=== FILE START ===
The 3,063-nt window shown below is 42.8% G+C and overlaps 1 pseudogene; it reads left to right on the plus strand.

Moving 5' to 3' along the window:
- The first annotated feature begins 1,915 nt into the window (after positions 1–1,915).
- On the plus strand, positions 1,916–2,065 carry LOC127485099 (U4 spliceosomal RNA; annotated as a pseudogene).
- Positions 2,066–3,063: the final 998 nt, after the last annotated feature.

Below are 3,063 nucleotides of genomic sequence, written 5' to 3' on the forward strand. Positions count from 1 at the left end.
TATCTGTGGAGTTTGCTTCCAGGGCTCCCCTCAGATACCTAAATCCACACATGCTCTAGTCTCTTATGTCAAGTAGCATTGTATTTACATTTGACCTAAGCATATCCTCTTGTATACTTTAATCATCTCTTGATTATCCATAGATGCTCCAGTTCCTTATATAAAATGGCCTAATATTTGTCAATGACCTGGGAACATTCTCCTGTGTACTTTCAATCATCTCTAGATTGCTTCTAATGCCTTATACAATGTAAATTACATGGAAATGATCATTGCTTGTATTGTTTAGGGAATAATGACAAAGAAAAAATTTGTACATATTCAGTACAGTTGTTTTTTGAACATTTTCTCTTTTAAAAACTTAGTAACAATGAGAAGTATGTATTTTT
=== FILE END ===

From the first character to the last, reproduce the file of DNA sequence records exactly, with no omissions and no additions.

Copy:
The 3,063-nt window shown below is 42.8% G+C and overlaps 1 pseudogene; it reads left to right on the plus strand.

Moving 5' to 3' along the window:
- The first annotated feature begins 1,915 nt into the window (after positions 1–1,915).
- On the plus strand, positions 1,916–2,065 carry LOC127485099 (U4 spliceosomal RNA; annotated as a pseudogene).
- Positions 2,066–3,063: the final 998 nt, after the last annotated feature.

Below are 3,063 nucleotides of genomic sequence, written 5' to 3' on the forward strand. Positions count from 1 at the left end.
TATCTGTGGAGTTTGCTTCCAGGGCTCCCCTCAGATACCTAAATCCACACATGCTCTAGTCTCTTATGTCAAGTAGCATTGTATTTACATTTGACCTAAGCATATCCTCTTGTATACTTTAATCATCTCTTGATTATCCATAGATGCTCCAGTTCCTTATATAAAATGGCCTAATATTTGTCAATGACCTGGGAACATTCTCCTGTGTACTTTCAATCATCTCTAGATTGCTTCTAATGCCTTATACAATGTAAATTACATGGAAATGATCATTGCTTGTATTGTTTAGGGAATAATGACAAAGAAAAAATTTGTACATATTCAGTACAGTTGTTTTTTGAACATTTTCTCTTTTAAAAACTTAGTAACAATGAGAAGTATGTATTTTT